Yep, snowy days were something special to behold.

by: Miss Raye

Useless. That's exactly what she was.

Rachel paced away from the window, lifting lid after lid from the pots on the top of the stove checking the progress on supper.

She doubted any of them would admit to being hungry, but sooner or later they'd eat if only because they'd be too tired to stand.

The table needed to be set, another chore to keep her mind from the worry… from the concern. She picked up the stack of plates and started. Teaspoon at the head, Cody, Jimmy, Noah- she nearly collapsed into a chair. No, Noah wouldn't be there… never again. No more smiling face and quick compliments to her cooking, no napkin placed to ward stains from those fancy pants of his. It wasn't fair.

She put his plate aside and set another on top of it. Jesse wouldn't need one either. He was running from the law and only part of her was hoping he'd stay ahead of it. There was that side of her that loved Jesse and then there was the side that hated him… blamed him for the latest link broken in their family.

"Rider comin'!" One of the relief riders from Parker Station blew in, sending up a cloud of dust outside her window as another left to carry on the mochilla to the next. She'd seen it a hundred times… no a thousand times before, but now it seemed as though it was only an echo. There would only be a handful of days left to them. There would only be a few more handoffs… it was like a part of her was dead, buried with Noah. Floating on the wind with Ike.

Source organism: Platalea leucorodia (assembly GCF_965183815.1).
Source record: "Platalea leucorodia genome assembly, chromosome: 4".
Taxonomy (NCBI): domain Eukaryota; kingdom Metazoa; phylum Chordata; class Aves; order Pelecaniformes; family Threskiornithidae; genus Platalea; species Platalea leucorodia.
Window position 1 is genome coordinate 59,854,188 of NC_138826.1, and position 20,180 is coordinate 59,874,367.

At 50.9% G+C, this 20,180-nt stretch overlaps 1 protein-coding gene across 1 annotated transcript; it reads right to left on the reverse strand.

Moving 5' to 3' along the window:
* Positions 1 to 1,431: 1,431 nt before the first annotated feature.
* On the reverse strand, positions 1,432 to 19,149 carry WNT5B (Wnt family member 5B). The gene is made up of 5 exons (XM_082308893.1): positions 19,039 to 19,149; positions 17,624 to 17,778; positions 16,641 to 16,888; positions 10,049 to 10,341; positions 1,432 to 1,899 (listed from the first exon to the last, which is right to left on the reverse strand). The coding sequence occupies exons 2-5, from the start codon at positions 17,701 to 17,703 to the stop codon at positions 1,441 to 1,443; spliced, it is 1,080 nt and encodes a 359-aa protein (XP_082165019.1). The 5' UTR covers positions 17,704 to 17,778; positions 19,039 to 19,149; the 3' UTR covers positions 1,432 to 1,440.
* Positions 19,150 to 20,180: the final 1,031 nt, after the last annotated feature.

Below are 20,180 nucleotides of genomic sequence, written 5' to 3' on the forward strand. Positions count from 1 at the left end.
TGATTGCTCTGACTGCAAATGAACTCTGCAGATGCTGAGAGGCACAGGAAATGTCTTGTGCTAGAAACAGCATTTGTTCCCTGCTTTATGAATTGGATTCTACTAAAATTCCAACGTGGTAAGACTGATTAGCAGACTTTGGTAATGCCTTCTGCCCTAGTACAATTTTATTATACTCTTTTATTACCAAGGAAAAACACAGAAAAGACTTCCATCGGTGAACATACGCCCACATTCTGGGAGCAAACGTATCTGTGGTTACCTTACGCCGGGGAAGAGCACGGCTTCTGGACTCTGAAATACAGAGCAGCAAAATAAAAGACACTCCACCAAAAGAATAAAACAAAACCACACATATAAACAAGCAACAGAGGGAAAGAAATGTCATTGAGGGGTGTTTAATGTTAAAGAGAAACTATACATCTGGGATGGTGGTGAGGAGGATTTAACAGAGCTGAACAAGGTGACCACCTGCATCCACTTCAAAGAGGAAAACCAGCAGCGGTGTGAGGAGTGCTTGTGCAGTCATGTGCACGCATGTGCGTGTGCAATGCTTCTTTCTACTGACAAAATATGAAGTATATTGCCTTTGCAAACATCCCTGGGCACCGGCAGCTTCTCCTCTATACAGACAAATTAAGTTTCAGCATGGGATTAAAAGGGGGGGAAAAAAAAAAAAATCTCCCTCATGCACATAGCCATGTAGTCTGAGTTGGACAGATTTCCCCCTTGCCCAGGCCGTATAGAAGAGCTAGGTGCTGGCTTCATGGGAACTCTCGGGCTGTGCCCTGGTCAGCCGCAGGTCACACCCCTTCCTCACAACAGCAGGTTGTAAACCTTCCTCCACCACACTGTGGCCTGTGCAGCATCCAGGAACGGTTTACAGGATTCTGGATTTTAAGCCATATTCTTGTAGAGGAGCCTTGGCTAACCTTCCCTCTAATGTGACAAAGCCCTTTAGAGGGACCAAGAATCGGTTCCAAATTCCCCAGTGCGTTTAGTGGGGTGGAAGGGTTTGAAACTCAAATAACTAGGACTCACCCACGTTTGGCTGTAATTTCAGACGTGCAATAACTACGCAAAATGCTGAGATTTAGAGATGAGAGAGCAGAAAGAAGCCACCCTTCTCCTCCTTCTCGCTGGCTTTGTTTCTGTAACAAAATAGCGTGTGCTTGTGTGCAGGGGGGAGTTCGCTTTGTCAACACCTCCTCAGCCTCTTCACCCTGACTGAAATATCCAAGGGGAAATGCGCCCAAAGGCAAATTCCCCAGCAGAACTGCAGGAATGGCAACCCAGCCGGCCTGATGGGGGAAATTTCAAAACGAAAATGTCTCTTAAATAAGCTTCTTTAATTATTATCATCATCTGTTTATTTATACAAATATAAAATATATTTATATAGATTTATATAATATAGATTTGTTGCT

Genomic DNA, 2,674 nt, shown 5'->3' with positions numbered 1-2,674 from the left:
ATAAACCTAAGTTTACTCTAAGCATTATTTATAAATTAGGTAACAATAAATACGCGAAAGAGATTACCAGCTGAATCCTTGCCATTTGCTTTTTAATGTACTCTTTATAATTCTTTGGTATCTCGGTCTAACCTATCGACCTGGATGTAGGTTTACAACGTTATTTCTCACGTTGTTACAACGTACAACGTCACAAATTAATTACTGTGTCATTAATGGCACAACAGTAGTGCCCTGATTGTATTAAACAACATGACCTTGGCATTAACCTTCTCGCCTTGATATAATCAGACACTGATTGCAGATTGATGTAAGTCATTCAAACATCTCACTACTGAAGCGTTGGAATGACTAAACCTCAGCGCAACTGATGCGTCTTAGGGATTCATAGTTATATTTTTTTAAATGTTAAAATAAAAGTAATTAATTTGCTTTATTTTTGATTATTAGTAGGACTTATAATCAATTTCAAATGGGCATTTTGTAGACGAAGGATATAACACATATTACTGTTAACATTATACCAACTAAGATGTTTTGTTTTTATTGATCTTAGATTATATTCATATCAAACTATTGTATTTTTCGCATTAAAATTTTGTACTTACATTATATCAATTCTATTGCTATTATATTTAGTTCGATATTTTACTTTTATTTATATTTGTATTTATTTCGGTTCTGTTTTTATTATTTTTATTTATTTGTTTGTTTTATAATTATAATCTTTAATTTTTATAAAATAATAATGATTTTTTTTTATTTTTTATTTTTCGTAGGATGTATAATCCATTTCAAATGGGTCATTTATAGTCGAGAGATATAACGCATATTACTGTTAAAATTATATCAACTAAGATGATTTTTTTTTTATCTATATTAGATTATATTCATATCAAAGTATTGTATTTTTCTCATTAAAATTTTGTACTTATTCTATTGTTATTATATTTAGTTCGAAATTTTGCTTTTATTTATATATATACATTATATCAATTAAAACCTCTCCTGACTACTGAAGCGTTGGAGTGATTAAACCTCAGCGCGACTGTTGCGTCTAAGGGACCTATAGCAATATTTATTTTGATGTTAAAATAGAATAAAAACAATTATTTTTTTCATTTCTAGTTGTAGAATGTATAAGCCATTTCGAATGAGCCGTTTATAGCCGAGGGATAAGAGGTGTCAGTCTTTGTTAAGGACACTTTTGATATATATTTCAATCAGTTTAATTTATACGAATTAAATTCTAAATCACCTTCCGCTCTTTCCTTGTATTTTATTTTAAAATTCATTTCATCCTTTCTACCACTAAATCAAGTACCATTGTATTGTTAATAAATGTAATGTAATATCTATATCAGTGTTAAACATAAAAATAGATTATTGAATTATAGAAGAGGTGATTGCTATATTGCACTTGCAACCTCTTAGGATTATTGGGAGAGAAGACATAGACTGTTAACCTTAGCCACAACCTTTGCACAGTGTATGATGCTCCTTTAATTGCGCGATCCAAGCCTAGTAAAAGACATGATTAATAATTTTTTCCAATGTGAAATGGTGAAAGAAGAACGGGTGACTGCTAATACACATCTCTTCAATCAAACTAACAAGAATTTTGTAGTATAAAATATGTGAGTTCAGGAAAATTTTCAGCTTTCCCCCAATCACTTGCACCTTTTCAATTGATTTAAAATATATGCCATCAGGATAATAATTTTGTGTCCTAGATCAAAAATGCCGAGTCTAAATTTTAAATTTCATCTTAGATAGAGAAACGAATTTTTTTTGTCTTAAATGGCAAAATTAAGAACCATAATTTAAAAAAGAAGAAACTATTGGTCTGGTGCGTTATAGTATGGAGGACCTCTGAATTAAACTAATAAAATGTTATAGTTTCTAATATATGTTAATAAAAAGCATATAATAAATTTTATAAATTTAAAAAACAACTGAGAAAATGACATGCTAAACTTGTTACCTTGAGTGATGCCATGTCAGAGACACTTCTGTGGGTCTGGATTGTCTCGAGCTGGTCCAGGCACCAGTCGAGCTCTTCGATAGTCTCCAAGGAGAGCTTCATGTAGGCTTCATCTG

And here she was. Useless.

She'd seen them off that morning, watched as each greeted the other with mock formality as they readied their mounts. She'd touched hands and faces and wished them Godspeed, but she'd only been able to stand there and watch them ride off.

She wasn't the woman Lou was. She couldn't ride and shoot and fight to make her mark on the world. She was the passive one, content to stay behind and wait.

Content. It had been the truth, before. Now, it was a lie. She wanted to be there, see that those men that had taken Noah's life were dealt an appropriate amount of pain and suffering. She wanted to see them bleed.

Taking one plate in her hand she stared out the window at the empty corral, the stable doors yawning open. It was madness. She felt the crack of the plate as it collided with the wall, splintering into jagged edges and pale slivers of china. It was a waste, but then again, so was the time that Jesse had spent with them. What had he learned if he could turn his back on them so quickly?

The second plate, the same one that Noah had used on countless occasions, empty and it would stay that way. It found its way hurtling through the air crashing against a papered wall.

She should sweep up the mess, but she wanted to see the ruin on the floor. It helped ease her anger to see it there.

For now, all she would do in this house was look out the window and wait… and cook… and wonder if the plates that she set out would all be needed… or if she'd be crying over more shards before the day was through.